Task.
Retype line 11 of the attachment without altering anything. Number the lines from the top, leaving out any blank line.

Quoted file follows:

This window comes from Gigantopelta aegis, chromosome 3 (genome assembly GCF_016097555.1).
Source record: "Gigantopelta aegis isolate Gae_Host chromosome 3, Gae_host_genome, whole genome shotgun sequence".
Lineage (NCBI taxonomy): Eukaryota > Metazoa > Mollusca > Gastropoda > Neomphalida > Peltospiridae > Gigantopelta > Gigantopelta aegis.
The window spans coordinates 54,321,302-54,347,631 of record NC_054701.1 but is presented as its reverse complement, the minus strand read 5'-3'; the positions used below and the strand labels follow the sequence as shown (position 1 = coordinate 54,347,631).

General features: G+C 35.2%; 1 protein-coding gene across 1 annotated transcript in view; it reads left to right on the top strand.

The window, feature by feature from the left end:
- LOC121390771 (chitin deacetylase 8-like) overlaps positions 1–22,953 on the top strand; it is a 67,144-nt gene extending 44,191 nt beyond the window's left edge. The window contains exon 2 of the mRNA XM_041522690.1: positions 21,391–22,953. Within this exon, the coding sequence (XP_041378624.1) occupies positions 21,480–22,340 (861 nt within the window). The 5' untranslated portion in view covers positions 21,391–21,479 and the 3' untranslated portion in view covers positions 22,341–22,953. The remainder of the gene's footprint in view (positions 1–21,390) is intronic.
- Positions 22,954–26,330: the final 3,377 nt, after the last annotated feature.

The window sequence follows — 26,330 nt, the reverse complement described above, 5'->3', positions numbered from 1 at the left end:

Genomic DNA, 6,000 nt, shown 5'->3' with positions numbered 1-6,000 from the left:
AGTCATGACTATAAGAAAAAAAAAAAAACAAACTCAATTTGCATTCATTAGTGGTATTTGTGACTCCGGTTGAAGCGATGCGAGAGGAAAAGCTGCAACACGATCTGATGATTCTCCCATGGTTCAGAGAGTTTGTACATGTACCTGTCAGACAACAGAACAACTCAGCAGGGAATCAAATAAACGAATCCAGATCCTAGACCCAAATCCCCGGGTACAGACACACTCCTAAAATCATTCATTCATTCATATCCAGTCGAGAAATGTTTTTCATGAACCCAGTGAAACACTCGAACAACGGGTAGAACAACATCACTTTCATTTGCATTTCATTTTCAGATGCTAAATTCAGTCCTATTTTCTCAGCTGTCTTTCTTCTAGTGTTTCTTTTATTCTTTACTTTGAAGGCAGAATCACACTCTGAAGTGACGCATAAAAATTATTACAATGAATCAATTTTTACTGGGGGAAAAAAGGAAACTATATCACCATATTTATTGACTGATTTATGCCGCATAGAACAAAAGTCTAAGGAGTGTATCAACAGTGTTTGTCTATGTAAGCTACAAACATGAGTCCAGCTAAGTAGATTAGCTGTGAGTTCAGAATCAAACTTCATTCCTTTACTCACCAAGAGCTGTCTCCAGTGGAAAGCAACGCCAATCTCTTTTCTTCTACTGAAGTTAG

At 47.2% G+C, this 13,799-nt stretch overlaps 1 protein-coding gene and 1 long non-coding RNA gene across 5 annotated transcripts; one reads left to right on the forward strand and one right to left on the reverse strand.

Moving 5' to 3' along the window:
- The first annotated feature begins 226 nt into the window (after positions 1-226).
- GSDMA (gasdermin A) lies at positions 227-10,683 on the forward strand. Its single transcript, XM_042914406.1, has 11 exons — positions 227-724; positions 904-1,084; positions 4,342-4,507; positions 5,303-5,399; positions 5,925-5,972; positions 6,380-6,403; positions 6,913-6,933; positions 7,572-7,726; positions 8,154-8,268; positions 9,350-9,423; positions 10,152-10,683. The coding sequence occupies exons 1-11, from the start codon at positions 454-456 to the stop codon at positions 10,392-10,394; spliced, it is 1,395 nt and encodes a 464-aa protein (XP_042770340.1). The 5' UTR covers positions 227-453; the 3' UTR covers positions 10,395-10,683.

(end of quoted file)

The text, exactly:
AGTCATGACTATAAGAAAAAAAAAAAAACAAACTCAATTTGCATTCATTAGTGGTATTTGTGACTCCGGTTGAAGCGATGCGAGAGGAAAAGCTGCAACACGATCTGATGATTCTCCCATGGTTCAGAGAGTTTGTACATGTACCTGTCAGACAACAGAACAACTCAGCAGGGAATCAAATAAACGAATCCAGATCCTAGACCCAAATCCCCGGGTACAGACACACTCCTAAAATCATTCATTCATTCATATCCAGTCGAGAAATGTTTTTCATGAACCCAGTGAAACACTCGAACAACGGGTAGAACAACATCACTTTCATTTGCATTTCATTTTCAGATGCTAAATTCAGTCCTATTTTCTCAGCTGTCTTTCTTCTAGTGTTTCTTTTATTCTTTACTTTGAAGGCAGAATCACACTCTGAAGTGACGCATAAAAATTATTACAATGAATCAATTTTTACTGGGGGAAAAAAGGAAACTATATCACCATATTTATTGACTGATTTATGCCGCATAGAACAAAAGTCTAAGGAGTGTATCAACAGTGTTTGTCTATGTAAGCTACAAACATGAGTCCAGCTAAGTAGATTAGCTGTGAGTTCAGAATCAAACTTCATTCCTTTACTCACCAAGAGCTGTCTCCAGTGGAAAGCAACGCCAATCTCTTTTCTTCTACTGAAGTTAG